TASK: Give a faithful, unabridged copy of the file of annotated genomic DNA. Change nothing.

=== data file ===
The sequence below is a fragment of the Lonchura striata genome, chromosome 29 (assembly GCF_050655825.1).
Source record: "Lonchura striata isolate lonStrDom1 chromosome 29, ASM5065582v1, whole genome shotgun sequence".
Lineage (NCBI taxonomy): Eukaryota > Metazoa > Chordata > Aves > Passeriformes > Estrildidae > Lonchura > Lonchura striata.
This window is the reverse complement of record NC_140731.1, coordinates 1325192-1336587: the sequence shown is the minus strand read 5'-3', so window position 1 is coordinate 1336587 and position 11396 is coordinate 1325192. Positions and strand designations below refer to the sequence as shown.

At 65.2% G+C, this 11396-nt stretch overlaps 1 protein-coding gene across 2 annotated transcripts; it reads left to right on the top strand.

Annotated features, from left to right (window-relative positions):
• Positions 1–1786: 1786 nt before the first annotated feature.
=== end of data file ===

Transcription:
The sequence below is a fragment of the Lonchura striata genome, chromosome 29 (assembly GCF_050655825.1).
Source record: "Lonchura striata isolate lonStrDom1 chromosome 29, ASM5065582v1, whole genome shotgun sequence".
Lineage (NCBI taxonomy): Eukaryota > Metazoa > Chordata > Aves > Passeriformes > Estrildidae > Lonchura > Lonchura striata.
This window is the reverse complement of record NC_140731.1, coordinates 1325192-1336587: the sequence shown is the minus strand read 5'-3', so window position 1 is coordinate 1336587 and position 11396 is coordinate 1325192. Positions and strand designations below refer to the sequence as shown.

At 65.2% G+C, this 11396-nt stretch overlaps 1 protein-coding gene across 2 annotated transcripts; it reads left to right on the top strand.

Annotated features, from left to right (window-relative positions):
• Positions 1–1786: 1786 nt before the first annotated feature.